Ask “Mr. Music”
Jerry Osborne


DEAR JERRY: Your research last year into records issued with TV show themes was amazing, and I think you just might be able to help me solve a mystery.

In the 1950s, my mother often watched "Modern Romance," a show in which Ross Martin was a regular cast member. This was long before he was in "Wild Wild West."

I didn't care about the romances, but I loved the theme song, by a female singer. And you didn't mention it.

What is the song, who was the unnamed singer, and was it ever a record? My searches have all been useless.
—Minnie Donaldson, Roanoke, Va.

DEAR MINNIE: It's not a huge variance, but your searches may have been limited by the name of the show, which is "Modern Romances" (plural).

Yes, Ross Martin was the main character on this NBC-TV soap opera (1954-1958), 10 years before he and Robert Conrad co-starred in "Wild Wild West," for CBS-TV.

As for that forgotten song, it is "Forgetting (Theme from the Modern Romances Production Macbeth)" an infectious tune performed by the then unknown Connie Francis.

Issued in June 1956 on 45 and 78 rpm singles (MGM 12251), "Forgetting" was Connie's fifth record that just didn't click.

There would be four more consecutive flops before "Who's Sorry Now" (1958), her 10th MGM single, and also the one that changed her life and opened the door to an incomparable career.

But because Connie was not yet famous, MGM's advertising department placed ads in the trade magazines using the TV show to draw attention to "Forgetting," with such phrases as "Getting Big Plugs on the NBC-TV Show Modern Romances," and "As Featured on Modern Romances."

It is interesting to see them using the show to get Connie's name out there, when a few years later, she would be the headliner used to promote something on television.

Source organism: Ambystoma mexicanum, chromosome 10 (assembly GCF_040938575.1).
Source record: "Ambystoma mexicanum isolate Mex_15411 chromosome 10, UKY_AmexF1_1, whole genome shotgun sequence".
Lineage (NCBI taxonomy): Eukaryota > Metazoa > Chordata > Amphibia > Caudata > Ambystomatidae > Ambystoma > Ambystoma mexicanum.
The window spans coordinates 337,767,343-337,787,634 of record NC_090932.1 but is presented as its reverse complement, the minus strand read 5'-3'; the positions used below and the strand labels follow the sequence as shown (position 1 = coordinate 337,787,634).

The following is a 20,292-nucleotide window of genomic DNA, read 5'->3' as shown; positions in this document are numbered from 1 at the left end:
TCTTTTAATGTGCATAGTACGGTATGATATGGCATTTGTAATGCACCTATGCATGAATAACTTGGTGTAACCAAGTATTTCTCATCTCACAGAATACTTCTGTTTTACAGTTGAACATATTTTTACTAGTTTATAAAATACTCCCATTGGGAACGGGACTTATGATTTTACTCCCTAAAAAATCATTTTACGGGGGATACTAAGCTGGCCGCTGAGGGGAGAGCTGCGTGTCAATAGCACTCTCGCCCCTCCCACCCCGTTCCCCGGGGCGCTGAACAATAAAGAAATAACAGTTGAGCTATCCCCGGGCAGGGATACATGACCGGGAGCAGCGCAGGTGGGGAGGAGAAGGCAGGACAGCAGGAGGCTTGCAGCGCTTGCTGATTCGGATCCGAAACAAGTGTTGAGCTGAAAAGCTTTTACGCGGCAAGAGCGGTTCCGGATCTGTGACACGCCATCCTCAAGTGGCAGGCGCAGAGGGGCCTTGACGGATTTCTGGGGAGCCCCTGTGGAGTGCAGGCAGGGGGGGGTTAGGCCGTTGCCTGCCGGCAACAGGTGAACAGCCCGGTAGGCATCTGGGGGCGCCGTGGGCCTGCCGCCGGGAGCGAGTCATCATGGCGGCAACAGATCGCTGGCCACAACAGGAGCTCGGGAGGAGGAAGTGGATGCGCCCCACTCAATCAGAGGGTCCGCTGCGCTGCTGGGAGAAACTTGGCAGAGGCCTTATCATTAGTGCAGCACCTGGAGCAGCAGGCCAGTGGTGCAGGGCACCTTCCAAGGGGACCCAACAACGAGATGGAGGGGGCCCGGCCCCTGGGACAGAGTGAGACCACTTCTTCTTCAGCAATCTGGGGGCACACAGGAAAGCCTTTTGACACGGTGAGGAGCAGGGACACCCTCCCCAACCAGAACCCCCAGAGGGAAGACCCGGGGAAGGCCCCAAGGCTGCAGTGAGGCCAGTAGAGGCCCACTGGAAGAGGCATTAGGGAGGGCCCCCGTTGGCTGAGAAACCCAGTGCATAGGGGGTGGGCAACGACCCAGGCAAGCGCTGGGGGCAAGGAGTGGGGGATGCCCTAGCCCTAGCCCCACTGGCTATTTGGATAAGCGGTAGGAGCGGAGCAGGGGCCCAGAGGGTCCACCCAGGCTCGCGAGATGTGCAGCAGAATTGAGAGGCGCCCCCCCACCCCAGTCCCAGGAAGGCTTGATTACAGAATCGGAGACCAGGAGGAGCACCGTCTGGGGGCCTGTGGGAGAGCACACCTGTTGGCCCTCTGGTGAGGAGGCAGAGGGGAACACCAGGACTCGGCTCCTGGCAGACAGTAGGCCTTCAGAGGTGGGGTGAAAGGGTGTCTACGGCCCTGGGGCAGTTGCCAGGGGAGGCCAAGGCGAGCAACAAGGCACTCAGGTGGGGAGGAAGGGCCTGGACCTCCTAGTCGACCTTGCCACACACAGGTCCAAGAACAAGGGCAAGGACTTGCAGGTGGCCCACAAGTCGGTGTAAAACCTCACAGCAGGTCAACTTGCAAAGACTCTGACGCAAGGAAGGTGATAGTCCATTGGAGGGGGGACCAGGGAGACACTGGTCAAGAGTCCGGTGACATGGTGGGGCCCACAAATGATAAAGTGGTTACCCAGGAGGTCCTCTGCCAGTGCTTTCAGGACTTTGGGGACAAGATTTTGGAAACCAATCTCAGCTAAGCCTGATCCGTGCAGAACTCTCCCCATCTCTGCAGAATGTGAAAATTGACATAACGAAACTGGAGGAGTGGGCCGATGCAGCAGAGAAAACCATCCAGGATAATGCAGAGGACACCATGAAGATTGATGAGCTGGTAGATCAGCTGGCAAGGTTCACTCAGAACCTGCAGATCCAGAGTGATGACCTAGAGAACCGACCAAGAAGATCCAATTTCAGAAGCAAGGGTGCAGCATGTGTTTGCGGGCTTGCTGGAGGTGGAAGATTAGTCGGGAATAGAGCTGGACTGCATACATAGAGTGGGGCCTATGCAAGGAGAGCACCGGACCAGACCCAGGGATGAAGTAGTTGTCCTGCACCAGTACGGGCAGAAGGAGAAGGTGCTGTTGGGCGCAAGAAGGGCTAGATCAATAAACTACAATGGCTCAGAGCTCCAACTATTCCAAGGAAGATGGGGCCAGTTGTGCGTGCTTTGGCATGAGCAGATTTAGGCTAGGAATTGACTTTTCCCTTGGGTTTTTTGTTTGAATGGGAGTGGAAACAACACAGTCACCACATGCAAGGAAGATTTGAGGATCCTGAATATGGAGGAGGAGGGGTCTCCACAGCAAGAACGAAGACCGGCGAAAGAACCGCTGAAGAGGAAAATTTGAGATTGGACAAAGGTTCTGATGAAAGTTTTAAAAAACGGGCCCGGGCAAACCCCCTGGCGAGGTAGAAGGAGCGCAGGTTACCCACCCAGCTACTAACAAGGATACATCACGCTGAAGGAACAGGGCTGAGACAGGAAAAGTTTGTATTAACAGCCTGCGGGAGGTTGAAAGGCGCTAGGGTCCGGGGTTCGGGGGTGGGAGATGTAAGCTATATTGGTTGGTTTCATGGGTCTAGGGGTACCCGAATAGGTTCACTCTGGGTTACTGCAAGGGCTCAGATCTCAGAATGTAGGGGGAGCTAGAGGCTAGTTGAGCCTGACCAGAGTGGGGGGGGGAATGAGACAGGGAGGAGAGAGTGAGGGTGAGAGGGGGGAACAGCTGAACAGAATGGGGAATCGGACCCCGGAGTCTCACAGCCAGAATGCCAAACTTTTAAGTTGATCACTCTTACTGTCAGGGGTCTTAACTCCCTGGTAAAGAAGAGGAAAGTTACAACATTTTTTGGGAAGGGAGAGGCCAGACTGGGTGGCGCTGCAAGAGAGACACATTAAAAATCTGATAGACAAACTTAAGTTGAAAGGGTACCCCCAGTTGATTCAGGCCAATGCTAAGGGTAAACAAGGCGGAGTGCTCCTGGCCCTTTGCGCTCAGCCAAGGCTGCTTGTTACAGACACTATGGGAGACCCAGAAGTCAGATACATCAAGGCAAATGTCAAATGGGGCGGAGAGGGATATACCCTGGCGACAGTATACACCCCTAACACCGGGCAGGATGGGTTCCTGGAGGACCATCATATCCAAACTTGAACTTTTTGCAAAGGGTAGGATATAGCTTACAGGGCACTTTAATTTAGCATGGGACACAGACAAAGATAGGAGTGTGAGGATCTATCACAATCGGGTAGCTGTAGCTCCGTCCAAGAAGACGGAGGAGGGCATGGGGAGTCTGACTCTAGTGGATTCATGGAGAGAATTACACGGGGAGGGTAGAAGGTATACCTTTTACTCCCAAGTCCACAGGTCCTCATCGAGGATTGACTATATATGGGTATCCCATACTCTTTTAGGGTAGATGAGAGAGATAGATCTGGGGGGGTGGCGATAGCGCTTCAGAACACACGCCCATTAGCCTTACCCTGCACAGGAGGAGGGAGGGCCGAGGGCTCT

DEAR JERRY: In the early 1960s, around the time when Dean Martin's "Ain't That a Kick in the Head" was popular, a girlfriend played me a 45 of a dreamy version of "Maria Elena." I think this was also by Dino.

It's been over 50 years, but I've never forgotten how much I liked this rendition. Only problem is I have never been able to find it.

A few years later his album of Spanish tunes came out and I was quite sure it would include "Maria Elena," but it did not.

Has it been deleted from his catalog, or is it actually by someone else?
—Patti Mayfield, Evansville, Ind.

DEAR PATTI: Beginning in 1941, when Lorenzo Barcelata and Sidney K. Russell wrote "Maria Elena," numerous artists recorded their beautiful song.

One of the first to jump on it was Jimmy Dorsey's Orchestra with vocalist Bob Eberly (Decca 3698), and their single reached No. 1.

Among the many others who recorded "Maria Elena" over the next 19 years are: Gene Autry; Bob Carroll; Wayne King; Tony Pastor; Red River Dave; Andy Russell; Bob Skyles; and Lawrence Welk.

Which brings us to 1960, a year when there was only one "Maria Elena" single, and it is by Ray Smith with the Anita Kerr Singers.

In a quirky kind of way, there is a Dean Martin connection here that may explain why you thought he sang "Maria Elena."

Ray Smith's single (Judd 1017) is backed with "Put Your Arms Around Me Honey," and on that track Ray sounds very much like Dean, intentionally no doubt.

If your girlfriend played both sides of the record for you, it's easy to understand the mix-up.

Hear "Maria Elena" here.

IZ ZAT SO? In 1963, when "Maria Elena" by Los Indios Tabajaras reached No. 1, it became the first of only two chart-topping tunes of the 1940s to return to No. 1 in the '60s.

The other is Vaughn Monroe's "There I've Said It Again" in 1945. Of course it was Bobby Vinton's remake that ruled the charts in early 1964, that is until it was displaced by the Beatles' "I Want to Hold Your Hand."

There are also two in this 1940s-1960s category that deserve honorable mention.

In 1960, the Browns peaked at No. 5 with their remake of "The Old Lamplighter," a No. 1 hit in 1946 by Sammy Kaye & His Orchestra (Featuring Billy Williams).

Next came the Marcels with their 1961 doo-wop revival of Ted Weems' "Heartaches" (1947). His was No. 1 and theirs reached No. 7. "Heartaches" was the follow-up to the Marcels' only No. 1 record, "Blue Moon," another 1940s tune resurrected in their doo-wop style.

IZ ZAT SO? When Tom T. Hall wrote "Harper Valley P.T.A." he could never have imagined what a cultural phenomenon he'd created.

Not only did Jeannie C. Riley's 1968 recording top both the pop and country charts in the U.S. and Canada — the first time ever accomplished by a female — but that one little phonograph record inspired a feature film (1978) AND a TV series (1981). That too had never happened before.

Return to "Mr. Music" Home Page